This page reflects the experience of colleagues and friends in the form of advice for mentors of all kinds in Mathematics and in various stages of their careers. It should be taken with a grain of salt, as it has no basis more reliable than the experience of those who have shared their stories with me. My hope is that this list would provide us with some kind of moral compass, to help us learn from the successes and blunders of others and our own. This list is by no means definitive, and will be updated as more ideas crystalize, and stories are shared.

  • Make sure to avoid superseding your students and mentees, and that they do not supersede each other.
  • Try to meet regularly with your students, and offer your mentees the same opportunity.
  • Do not speak ill of others to your students and mentees, especially about other students, mentees and colleagues.
  • Allow your students some scientific freedom, but try to guide them if they wander too much.
  • Students and mentees should not work for you, write papers for you, or do you favors without agreed-upon reciprocity. They are often not in a position to say no, and are constantly worried about your opinion of them.
  • Be clear early on to your student about what you expect from them, and what they can expect from you.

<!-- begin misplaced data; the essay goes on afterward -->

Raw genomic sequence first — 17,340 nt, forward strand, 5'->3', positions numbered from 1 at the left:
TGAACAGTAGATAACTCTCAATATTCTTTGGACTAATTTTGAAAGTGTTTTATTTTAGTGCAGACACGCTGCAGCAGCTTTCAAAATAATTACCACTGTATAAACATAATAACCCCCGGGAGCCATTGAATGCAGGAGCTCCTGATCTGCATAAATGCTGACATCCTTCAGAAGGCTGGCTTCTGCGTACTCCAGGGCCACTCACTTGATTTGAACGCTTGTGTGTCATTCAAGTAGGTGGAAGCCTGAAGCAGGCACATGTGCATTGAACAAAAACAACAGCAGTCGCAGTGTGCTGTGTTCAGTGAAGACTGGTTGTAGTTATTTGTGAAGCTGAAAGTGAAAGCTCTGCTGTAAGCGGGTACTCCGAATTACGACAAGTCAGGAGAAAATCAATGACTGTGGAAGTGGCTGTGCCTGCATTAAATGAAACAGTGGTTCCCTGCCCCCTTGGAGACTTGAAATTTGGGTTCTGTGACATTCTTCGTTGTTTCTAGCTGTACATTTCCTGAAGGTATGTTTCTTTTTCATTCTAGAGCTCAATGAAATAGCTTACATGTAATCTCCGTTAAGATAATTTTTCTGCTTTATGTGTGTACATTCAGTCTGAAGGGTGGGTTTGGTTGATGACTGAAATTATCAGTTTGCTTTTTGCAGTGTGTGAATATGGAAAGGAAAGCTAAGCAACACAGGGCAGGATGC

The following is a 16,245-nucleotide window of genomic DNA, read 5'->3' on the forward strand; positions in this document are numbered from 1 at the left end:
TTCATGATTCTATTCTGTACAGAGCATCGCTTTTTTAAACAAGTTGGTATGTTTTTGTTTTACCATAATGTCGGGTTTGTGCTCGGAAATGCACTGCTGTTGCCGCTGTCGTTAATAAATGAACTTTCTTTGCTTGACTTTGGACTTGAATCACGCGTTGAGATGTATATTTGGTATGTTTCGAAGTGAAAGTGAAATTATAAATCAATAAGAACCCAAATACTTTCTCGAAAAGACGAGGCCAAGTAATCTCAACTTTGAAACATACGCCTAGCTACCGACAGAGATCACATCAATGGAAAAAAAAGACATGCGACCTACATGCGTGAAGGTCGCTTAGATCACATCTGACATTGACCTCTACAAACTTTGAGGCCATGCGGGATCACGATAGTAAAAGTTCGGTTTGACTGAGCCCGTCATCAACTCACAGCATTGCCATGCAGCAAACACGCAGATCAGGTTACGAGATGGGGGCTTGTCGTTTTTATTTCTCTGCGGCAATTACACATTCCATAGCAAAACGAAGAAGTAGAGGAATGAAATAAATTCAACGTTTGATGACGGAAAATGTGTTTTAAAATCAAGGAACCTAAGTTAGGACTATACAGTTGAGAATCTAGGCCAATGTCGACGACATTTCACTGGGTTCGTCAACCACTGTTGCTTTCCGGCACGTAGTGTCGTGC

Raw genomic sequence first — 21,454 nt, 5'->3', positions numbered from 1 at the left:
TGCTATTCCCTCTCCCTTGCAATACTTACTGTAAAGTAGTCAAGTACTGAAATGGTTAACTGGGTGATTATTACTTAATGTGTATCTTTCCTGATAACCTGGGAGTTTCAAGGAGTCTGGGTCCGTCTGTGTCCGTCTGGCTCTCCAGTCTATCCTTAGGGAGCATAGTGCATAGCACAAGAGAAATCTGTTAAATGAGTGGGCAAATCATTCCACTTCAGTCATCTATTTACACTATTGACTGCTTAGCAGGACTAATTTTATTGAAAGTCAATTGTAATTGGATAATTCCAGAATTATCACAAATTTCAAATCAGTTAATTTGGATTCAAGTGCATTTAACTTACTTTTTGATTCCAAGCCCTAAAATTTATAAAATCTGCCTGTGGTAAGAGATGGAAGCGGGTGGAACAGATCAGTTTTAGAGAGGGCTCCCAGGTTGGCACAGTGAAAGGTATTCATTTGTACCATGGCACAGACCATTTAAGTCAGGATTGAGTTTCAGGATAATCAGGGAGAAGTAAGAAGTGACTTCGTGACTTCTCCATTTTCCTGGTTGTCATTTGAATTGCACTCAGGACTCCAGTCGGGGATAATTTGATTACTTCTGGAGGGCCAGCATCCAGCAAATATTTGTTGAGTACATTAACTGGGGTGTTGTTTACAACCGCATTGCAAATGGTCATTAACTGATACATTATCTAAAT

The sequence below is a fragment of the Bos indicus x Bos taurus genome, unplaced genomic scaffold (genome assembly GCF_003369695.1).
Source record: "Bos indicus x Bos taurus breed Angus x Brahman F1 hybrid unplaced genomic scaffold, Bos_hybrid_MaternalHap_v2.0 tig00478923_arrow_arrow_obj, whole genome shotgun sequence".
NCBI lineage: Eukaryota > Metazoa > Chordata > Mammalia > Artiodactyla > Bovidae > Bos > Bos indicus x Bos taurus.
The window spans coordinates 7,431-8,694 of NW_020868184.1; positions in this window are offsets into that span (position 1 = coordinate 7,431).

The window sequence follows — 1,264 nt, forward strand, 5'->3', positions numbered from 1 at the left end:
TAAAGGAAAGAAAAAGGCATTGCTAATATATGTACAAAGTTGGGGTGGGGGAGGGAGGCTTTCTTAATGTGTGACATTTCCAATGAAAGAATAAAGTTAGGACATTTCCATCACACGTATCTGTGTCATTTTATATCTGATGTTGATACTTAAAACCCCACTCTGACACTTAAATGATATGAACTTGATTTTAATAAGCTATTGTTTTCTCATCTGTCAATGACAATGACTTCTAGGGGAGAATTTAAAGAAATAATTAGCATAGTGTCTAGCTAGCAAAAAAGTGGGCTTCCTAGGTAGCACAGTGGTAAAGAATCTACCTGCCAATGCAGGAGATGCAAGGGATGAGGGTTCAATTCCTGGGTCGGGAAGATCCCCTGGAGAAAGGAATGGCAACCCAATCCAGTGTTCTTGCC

• Provide opportunities to your students and mentees, and guide them on how to obtain it themselves.
  • Do not compete with students or mentees, or encourage competition between them. Some forms of competition may be healthy, but cooperation is usually a lot healthier.
  • Encourage students and mentees to become independent, produce a paper or two on their own, and/or work with others in the same career stage.
  • Letters of recommendation are critical for a mentee’s career, so make sure to write them on time. If you agreed to write a letter, and you cannot write a good and useful letter, you should let the mentee know as early as possible that you cannot write a letter.
  • Do not cosign students or mentees (or anyone else for that matter) on papers that were written, or essentially thought-out, without them. It robs them of their impetus for growth, and makes them feel like imposters.
  • Be mindful of a mentee’s deadlines for job applications when writing a paper together.
  • Encourage your students and mentees to attend conferences and present their works. In such events, try to facilitate their interactions with experts in the field.
  • Try to run a seminar for students to learn and become familiarized with research on relevant problems in your area.
  • If you have already decided to take on a student or mentee, try to ensure they do not feel unworthy of your mentorship.
  • Let your students and mentees know when they do something wrong. If this happens with another’s student or mentee, let their mentors know before taking it up with the mentee.
  • Do not take up formal mentorship out of pity, guilt, pressure or favor, especially if you deem the student not competent enough. On the other hand, do not dissuade students from pursuing Mathematics, since they may exceed your expectations of them.
  • Be friendly with students, but try to keep some well-defined distance from them. Becoming too friendly with students may compromise your mentorship of them, and hurt their careers in the long run.

Please feel free to contact me if you have any suggestions, comments or additions for this list.